There are many potential benefits to art therapy, including but not limited to the following:
Increased sense of self-awareness
Greater sense of control
Increased sense of independence
Improvements in communication
Healthier, more positive body image
Improvements in social skills
Safe expression of difficult emotions
Increased problem-solving skills
Improved coping skills
Healing from trauma
A greater sense of connection (group art therapy)
Enhance sense of personal empowerment
Perhaps one of the greatest benefits of art therapy is that it allows individuals to express things that they simply can’t put into words. The saying that “a picture is worth a thousand words” is particularly apt with regards to art therapy. Sometimes a drawing or painting is much more powerful and revealing than fifty minutes of dialogue.
Art therapy involves the use of creative techniques such as drawing, painting, collage, coloring, or sculpting to help people express themselves artistically and examine the psychological and emotional undertones in their art. With the guidance of a credentialed art therapist, clients can “decode” the nonverbal messages, symbols, and metaphors often found in these art forms, which should lead to a better understanding of their feelings and behavior so they can move on to resolve deeper issues.
When It’s Used
Art therapy helps children, adolescents, and adults explore their emotions, improve self-esteem, manage addictions, relieve stress, improve symptoms of anxiety and depression, and cope with a physical illness or disability. Art therapists work with individuals, couples, and groups in a variety of settings, including private counseling, hospitals, wellness centers, correctional institutions, senior centers, and other community organizations. No artistic talent is necessary for art therapy to succeed, because the therapeutic process is not about the artistic value of the work, but rather about finding associations between the creative choices made and a client’s inner life. The artwork can be used as a springboard for reawakening memories and telling stories that may reveal messages and beliefs from the unconscious mind.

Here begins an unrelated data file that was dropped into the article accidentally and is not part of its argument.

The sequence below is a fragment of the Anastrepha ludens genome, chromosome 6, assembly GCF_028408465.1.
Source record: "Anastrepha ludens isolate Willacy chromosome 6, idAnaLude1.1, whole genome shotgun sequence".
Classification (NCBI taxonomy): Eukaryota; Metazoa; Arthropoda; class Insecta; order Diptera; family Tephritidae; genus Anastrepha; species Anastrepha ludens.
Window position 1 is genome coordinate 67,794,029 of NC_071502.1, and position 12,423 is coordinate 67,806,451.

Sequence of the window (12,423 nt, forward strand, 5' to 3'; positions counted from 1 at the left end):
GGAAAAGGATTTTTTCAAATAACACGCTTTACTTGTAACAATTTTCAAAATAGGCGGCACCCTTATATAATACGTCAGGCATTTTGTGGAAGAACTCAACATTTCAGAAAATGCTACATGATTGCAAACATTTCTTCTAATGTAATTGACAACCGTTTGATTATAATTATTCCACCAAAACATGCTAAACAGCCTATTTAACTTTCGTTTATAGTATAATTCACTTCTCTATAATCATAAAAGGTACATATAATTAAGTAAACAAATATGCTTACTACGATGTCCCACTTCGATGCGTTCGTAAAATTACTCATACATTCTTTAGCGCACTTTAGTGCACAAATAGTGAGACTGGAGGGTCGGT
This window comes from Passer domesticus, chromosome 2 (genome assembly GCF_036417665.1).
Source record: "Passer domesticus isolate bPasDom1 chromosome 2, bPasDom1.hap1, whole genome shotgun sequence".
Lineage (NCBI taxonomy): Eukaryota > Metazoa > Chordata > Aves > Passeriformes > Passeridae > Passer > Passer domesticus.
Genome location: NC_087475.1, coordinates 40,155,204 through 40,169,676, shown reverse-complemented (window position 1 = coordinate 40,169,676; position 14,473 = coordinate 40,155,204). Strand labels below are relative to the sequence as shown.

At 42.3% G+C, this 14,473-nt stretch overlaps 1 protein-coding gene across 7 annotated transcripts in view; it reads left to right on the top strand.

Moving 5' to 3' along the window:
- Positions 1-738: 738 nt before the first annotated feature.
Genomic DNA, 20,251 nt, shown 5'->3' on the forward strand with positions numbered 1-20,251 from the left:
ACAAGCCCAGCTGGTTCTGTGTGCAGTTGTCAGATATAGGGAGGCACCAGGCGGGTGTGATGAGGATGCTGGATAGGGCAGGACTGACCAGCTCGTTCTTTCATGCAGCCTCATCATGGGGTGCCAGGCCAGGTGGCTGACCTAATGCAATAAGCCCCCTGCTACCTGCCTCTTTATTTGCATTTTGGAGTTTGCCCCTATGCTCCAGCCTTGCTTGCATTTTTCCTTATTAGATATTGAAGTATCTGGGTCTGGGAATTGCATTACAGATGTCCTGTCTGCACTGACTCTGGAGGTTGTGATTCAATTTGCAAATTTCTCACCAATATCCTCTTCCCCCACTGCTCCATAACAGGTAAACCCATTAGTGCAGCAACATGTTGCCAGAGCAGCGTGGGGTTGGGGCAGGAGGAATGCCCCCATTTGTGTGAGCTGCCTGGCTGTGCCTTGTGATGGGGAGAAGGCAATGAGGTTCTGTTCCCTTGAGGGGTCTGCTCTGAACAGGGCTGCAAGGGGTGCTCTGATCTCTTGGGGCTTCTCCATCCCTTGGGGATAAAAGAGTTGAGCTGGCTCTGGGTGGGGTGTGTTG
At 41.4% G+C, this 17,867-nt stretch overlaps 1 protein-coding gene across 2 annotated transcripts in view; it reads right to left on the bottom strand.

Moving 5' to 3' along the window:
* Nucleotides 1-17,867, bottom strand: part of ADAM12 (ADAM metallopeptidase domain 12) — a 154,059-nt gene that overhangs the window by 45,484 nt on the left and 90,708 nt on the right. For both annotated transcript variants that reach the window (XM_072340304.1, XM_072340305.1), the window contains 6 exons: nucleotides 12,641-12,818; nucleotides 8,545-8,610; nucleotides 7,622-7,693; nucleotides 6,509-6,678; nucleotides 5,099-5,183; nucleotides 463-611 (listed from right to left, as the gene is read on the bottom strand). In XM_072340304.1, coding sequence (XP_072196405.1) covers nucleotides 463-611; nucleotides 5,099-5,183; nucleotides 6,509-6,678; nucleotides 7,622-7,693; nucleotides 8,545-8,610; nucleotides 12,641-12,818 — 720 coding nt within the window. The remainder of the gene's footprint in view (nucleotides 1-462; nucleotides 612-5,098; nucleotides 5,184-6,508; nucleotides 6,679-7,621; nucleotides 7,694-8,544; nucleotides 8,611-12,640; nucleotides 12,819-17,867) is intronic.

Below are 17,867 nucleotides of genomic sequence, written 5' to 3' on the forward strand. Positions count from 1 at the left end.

What to Expect
As with any form of therapy, your first session will consist of your talking to the therapist about why you want to find help and learning what the therapist has to offer. Together, you will come up with a treatment plan that involves creating some form of artwork. Once you begin creating, the therapist may, at times, simply observe your process as you work, without interference or judgment. When you have finished a piece of artwork—and sometimes while you are still working on it—the therapist will ask you questions along the lines of how you feel about the artistic process, what was easy or difficult about creating your artwork, and what thoughts or memories you may have had while you were working. Generally, the therapist will ask about your experience and feelings before providing any observations.
How It Works
Art therapy is founded on the belief that self-expression through artistic creation has therapeutic value for those who are healing or seeking deeper understanding of themselves and their personalities. According to the American Art Therapy Association, art therapists are trained to understand the roles that color, texture, and various art media can play in the therapeutic process and how these tools can help reveal one’s thoughts, feelings, and psychological disposition. Art therapy integrates psychotherapy and some form of visual arts as a specific, stand-alone form of therapy, but it is also used in combination with other types of therapy.